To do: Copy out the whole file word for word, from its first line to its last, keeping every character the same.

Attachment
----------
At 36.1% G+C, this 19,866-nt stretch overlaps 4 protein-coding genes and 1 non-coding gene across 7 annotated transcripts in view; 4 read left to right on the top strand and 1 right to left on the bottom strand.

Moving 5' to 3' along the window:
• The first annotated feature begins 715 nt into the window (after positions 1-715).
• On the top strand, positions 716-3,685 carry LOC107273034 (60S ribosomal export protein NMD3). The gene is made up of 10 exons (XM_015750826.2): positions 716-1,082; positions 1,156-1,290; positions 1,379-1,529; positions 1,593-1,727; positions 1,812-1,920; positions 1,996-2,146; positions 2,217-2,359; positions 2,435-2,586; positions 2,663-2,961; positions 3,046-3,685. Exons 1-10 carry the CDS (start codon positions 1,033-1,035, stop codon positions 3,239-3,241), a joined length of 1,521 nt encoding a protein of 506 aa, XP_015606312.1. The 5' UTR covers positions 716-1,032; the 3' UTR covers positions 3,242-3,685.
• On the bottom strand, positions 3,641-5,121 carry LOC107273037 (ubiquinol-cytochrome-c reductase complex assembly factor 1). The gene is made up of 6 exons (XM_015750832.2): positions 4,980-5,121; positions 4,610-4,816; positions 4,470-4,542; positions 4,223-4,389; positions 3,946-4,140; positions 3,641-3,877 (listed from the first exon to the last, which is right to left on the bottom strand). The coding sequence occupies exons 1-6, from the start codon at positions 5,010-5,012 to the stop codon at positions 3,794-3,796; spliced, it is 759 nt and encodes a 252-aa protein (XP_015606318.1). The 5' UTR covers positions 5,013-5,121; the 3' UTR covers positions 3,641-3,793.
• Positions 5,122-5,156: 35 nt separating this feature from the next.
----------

At 36.1% G+C, this 19,866-nt stretch overlaps 4 protein-coding genes and 1 non-coding gene across 7 annotated transcripts in view; 4 read left to right on the top strand and 1 right to left on the bottom strand.

Moving 5' to 3' along the window:
• The first annotated feature begins 715 nt into the window (after positions 1-715).
• On the top strand, positions 716-3,685 carry LOC107273034 (60S ribosomal export protein NMD3). The gene is made up of 10 exons (XM_015750826.2): positions 716-1,082; positions 1,156-1,290; positions 1,379-1,529; positions 1,593-1,727; positions 1,812-1,920; positions 1,996-2,146; positions 2,217-2,359; positions 2,435-2,586; positions 2,663-2,961; positions 3,046-3,685. Exons 1-10 carry the CDS (start codon positions 1,033-1,035, stop codon positions 3,239-3,241), a joined length of 1,521 nt encoding a protein of 506 aa, XP_015606312.1. The 5' UTR covers positions 716-1,032; the 3' UTR covers positions 3,242-3,685.
• On the bottom strand, positions 3,641-5,121 carry LOC107273037 (ubiquinol-cytochrome-c reductase complex assembly factor 1). The gene is made up of 6 exons (XM_015750832.2): positions 4,980-5,121; positions 4,610-4,816; positions 4,470-4,542; positions 4,223-4,389; positions 3,946-4,140; positions 3,641-3,877 (listed from the first exon to the last, which is right to left on the bottom strand). The coding sequence occupies exons 1-6, from the start codon at positions 5,010-5,012 to the stop codon at positions 3,794-3,796; spliced, it is 759 nt and encodes a 252-aa protein (XP_015606318.1). The 5' UTR covers positions 5,013-5,121; the 3' UTR covers positions 3,641-3,793.
• Positions 5,122-5,156: 35 nt separating this feature from the next.